Modelling fault geometry and displacement for very large networks
Dustin L. Lister, 2004. "Modelling fault geometry and displacement for very large networks", 3D Seismic Technology: Application to the Exploration of Sedimentary Basins, Richard J. Davies, Joseph A. Cartwright, Simon A. Stewart, Mark Lappin, John R. Underhill
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Traditional methods for building fault models are time-consuming when applied to a complex fault network or where many faults exist since the workflows typically rely on manual intervention at several stages. Structural detail is often simplified to reduce cycle times and consequently, the workflow favours large-scale and simplistic fault systems. There is generally no integrated assessment of kinematic information that would be useful in guiding fault interpretation. A new methodology for constructing a complex fault network with small offset is presented. The method recognizes that interpretation of large numbers of interconnected low displacement faults, is most efficiently done using map based interpretations. A novel semi-automated skeletonization algorithm is used to extract fault traces from horizon maps providing a polyline data set for subsequent use in 3D surface creation. Displacement information is derived automatically during or after the skeletonization providing kinematic information for guiding further interpretation. The new method is validated against manual interpretations of fault geometry and displacement before application to a region of the Central North Sea exposing polygonal faults. The new technique allows for the first time, a rapid and accurate appraisal of complex near-seismic scale fault geometry and displacement from interpretations of 3D seismic data across a large survey area.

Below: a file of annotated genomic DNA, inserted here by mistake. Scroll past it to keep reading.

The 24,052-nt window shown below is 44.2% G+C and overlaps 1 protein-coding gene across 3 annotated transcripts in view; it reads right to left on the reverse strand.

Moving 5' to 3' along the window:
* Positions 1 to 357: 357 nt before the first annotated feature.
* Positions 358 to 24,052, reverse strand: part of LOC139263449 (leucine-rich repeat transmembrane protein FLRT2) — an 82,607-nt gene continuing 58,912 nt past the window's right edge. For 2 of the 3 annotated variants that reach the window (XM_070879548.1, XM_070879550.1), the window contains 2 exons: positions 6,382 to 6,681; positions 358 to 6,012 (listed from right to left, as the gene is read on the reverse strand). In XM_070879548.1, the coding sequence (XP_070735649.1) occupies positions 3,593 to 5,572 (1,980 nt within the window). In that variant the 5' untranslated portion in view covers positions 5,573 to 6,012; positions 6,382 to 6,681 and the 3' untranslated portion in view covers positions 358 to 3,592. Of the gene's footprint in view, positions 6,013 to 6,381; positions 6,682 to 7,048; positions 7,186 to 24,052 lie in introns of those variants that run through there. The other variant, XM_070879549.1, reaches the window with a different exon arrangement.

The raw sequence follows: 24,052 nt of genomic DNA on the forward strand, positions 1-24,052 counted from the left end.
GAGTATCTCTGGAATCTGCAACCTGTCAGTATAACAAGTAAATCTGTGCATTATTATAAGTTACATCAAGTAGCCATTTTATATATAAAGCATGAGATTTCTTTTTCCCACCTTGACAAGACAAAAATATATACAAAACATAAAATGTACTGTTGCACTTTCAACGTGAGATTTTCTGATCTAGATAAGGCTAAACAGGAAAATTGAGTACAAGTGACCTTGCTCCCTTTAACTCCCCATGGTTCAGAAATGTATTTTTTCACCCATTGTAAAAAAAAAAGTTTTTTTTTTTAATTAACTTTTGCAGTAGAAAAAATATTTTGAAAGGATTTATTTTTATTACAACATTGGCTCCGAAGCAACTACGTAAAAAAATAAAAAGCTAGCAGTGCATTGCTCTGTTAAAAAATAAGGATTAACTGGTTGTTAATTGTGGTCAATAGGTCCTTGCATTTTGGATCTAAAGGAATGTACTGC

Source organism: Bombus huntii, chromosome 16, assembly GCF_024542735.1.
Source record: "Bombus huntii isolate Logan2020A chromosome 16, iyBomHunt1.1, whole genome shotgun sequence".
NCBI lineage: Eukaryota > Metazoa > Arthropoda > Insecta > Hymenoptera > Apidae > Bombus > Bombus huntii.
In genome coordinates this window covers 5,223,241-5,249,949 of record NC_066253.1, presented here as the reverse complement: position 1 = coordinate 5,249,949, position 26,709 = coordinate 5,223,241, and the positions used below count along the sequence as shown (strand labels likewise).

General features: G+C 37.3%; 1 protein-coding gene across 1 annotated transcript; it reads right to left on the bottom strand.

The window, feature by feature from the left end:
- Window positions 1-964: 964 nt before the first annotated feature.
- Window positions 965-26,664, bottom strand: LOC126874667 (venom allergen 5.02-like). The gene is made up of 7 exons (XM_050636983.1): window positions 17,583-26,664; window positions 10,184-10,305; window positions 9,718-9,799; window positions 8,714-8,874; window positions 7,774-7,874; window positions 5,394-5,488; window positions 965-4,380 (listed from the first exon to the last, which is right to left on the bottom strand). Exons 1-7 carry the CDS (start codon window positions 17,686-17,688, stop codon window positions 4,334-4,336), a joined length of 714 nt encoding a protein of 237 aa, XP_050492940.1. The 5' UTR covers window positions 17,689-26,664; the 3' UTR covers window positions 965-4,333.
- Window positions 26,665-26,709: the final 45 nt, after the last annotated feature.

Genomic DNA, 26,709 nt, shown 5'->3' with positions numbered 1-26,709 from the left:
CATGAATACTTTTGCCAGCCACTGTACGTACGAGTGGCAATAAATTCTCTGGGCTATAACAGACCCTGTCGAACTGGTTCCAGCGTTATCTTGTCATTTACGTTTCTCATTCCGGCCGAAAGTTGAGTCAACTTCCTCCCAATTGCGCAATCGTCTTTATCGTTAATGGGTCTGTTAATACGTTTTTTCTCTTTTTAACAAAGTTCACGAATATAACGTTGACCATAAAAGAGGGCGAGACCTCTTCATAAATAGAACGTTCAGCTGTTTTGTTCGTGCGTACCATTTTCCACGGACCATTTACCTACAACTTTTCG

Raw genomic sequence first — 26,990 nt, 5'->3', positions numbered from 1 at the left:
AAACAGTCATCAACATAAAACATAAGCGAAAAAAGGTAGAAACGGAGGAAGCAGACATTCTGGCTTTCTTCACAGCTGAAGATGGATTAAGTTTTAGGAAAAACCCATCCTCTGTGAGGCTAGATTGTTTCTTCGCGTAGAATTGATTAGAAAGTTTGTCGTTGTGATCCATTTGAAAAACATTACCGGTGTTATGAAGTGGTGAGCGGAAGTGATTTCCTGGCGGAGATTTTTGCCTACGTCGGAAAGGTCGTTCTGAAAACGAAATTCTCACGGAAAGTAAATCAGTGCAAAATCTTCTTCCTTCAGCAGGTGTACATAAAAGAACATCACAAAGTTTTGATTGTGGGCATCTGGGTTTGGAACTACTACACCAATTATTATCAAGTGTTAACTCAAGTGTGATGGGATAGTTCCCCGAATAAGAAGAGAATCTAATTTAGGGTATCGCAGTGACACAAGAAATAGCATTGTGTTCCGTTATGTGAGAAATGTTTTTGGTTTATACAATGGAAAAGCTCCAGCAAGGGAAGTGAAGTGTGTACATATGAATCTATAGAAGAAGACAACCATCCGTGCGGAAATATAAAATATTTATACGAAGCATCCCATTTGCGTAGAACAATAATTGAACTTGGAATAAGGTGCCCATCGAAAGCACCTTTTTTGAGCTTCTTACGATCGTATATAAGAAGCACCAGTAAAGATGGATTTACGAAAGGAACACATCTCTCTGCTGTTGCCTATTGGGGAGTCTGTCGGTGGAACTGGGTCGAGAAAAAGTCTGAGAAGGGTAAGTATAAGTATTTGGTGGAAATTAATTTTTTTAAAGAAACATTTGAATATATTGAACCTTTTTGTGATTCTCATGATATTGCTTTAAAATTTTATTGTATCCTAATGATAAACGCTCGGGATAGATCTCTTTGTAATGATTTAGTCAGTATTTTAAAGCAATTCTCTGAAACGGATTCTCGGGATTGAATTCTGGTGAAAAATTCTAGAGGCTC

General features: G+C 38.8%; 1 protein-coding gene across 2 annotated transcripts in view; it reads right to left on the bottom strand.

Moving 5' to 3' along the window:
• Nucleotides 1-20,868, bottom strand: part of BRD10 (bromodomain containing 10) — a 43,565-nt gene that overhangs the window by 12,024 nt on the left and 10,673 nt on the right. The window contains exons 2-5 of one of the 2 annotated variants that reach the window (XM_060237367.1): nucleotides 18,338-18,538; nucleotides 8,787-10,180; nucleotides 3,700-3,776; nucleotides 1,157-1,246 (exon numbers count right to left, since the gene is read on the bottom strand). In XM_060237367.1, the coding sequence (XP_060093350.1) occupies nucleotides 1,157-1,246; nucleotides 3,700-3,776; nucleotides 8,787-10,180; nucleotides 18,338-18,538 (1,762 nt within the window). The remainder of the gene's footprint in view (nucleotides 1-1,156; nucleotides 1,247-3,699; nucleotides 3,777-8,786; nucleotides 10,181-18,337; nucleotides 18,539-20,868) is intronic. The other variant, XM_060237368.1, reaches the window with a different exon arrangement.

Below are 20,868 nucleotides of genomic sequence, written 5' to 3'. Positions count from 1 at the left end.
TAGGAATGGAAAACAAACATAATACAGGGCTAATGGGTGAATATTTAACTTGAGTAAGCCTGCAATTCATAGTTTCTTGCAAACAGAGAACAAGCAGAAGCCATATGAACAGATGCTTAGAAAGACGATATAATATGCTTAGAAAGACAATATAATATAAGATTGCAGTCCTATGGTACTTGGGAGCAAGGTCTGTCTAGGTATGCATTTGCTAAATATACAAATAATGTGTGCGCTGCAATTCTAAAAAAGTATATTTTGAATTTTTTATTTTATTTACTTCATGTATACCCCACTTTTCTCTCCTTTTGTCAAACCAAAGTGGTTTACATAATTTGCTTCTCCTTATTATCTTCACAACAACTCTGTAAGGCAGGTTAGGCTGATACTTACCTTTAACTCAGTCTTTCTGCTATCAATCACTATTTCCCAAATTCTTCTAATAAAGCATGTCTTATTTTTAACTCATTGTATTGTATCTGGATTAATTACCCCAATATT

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A ‘new age’ of subsurface geological mapping that is just as far ranging in scope as the frontier source geological mapping campaigns of the past two centuries in emerging. It is the direct result of the advent of 2D, and subsequently 3D, seismic data paralleled by advances in seismic acquisition and processing over the past three decades. Subsurface mapping is fuelled by the economic drive to explore and recover hydrocarbons but inevitably it will lead to major conceptual advances in Earth sciences, across a broader range of disciplines than those made during the 2D seismic revolution of the 1970s. Now that 3D seismic data coverage has increased and the technology is widely available we are poised to mine the full intellectual and economic benefits. This book illustrates how 3D seismic technology is being used to understand depositional systems and stratigraphy, structural and igneous geology, in developing and producing from hydrocarbon reservoirs and also what recent technological advances have been made. This technological journey is a fast-moving one where the remaining scientific potential still far exceeds the scope of the advances made thus far. This book explores the breadth of the opportunities that lie ahead as well as the inevitable accompanying challeges.